We will acknowledge that the world of 1901, when Australia was founded, no longer exists and Australians are now very different.
The central question nevertheless remains: how to increase the quantum of public funds available for investment in new infrastructure?
Why is every proposal to develop an outback mine, dam, irrigation scheme or a real power station now labelled 'controversial' by the ABC and opposed by the ALP/Greens?
We can learn lessons from cities like Paris, but we must be alert to the dangers in importing solutions that might work well elsewhere but aren't well matched to local circumstances.
Despite the dam’s present low water level, media is being swamped with contentious arguments about Sydney Water’s proposal to raise the height of Warragamba’s wall by a further fourteen metres.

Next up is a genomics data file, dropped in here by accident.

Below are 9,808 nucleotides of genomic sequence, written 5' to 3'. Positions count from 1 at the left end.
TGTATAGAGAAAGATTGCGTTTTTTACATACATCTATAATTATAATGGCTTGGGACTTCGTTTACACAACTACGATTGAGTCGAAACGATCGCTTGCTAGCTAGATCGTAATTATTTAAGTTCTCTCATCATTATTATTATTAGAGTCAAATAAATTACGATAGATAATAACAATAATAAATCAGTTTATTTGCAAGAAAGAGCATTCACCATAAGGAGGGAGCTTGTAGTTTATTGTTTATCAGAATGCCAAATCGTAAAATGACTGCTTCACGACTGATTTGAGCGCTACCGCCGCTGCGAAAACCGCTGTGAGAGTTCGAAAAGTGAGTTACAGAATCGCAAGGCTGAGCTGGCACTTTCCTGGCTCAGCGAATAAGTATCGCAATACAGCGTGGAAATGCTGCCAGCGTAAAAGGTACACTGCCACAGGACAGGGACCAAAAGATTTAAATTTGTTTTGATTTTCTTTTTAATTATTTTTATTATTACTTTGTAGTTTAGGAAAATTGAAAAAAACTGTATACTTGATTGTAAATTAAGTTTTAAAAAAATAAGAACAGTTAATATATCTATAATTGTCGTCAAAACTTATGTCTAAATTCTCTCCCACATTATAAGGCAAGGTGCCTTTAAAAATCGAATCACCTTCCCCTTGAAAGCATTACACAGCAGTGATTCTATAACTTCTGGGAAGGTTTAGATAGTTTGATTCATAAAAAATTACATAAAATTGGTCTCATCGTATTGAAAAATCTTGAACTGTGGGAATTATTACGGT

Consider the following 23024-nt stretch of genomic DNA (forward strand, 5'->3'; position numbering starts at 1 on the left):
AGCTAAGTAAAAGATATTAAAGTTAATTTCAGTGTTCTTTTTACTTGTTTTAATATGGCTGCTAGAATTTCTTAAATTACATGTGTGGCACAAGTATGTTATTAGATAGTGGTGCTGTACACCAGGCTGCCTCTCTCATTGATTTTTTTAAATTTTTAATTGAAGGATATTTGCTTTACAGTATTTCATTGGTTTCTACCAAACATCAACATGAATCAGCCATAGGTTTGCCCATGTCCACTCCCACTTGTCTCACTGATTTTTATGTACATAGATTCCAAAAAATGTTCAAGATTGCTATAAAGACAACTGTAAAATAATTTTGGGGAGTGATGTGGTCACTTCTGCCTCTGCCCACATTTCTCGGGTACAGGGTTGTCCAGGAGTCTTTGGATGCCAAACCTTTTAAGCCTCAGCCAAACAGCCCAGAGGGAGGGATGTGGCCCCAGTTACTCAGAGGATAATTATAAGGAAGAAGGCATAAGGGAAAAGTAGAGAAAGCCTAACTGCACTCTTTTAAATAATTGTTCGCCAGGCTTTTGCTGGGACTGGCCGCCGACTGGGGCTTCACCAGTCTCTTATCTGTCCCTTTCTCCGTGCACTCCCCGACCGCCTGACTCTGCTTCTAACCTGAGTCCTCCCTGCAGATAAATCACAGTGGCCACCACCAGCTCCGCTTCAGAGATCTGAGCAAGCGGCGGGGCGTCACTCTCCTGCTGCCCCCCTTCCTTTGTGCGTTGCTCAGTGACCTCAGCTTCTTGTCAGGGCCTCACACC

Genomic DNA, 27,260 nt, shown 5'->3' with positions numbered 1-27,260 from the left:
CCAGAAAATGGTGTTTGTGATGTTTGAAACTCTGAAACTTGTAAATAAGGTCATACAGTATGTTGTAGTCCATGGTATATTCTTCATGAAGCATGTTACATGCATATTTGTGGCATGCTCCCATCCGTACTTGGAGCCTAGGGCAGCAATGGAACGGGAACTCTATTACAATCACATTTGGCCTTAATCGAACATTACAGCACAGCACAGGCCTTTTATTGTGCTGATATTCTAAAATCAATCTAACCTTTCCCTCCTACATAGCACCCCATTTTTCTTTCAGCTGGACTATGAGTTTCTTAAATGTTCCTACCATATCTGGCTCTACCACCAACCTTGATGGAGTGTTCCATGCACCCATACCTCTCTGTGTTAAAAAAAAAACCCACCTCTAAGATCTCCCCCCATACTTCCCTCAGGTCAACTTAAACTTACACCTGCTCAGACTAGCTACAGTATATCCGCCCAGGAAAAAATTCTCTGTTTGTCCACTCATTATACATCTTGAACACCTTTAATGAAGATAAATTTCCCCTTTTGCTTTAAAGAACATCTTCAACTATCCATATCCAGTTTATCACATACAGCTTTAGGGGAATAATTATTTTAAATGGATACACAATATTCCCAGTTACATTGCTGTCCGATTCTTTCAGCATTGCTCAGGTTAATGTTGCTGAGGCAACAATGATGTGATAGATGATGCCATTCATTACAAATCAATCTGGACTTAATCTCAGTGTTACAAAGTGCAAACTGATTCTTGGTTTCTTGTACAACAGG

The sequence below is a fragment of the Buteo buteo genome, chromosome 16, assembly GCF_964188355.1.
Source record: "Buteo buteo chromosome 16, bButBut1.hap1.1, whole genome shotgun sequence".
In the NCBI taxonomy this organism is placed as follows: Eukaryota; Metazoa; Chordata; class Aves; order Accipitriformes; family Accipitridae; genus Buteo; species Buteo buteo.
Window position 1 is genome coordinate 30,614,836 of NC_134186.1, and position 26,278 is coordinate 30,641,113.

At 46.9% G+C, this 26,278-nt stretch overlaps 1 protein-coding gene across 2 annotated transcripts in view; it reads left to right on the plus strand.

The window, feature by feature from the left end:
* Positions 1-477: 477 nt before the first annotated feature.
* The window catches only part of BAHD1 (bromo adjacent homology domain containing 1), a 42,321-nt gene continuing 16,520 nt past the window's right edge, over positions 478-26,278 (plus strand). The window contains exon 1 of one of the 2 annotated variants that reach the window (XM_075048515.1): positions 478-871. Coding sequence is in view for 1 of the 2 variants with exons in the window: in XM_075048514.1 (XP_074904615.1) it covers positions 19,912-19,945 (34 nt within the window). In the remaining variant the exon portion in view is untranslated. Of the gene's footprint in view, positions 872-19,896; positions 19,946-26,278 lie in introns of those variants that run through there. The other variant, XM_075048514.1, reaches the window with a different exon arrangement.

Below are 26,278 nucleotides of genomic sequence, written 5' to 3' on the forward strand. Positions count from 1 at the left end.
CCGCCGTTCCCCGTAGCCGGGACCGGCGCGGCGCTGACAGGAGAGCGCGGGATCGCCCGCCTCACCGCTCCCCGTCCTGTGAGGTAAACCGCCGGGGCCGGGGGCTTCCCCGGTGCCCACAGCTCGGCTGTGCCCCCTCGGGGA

The $45 billion from the Telstra sale is now increasingly surpassed by the NBN's costs of $51 billion and counting (ABC 2018).
The utopian renewable future promised by Labor and the Greens is based on more fiction than fact, underpinned by faux moralism and will come with an undetermined price tag for little environmental benefit.
Federal Labor's promise to contribute $10 billion toward the cost of the $50 billion Melbourne suburban rail loop shows it's prepared to see a generation or two of infrastructure funding pissed away if it offers a political advantage.
The arable land per capita in China is 40% of the world average.
The future, we were confidently assured, was one where the inner city apartment 'lifestyle' would be the preferred housing option, for a range of demographic, work and lifestyle reasons.
Palestinians have never had a Mabo moment whereby their historical occupancy of the land of Israel has been recognised by Israel and its courts.
A proposed High Speed Rail connecting Melbourne with Sydney and Brisbane is getting favourable press, but what are the hurdles?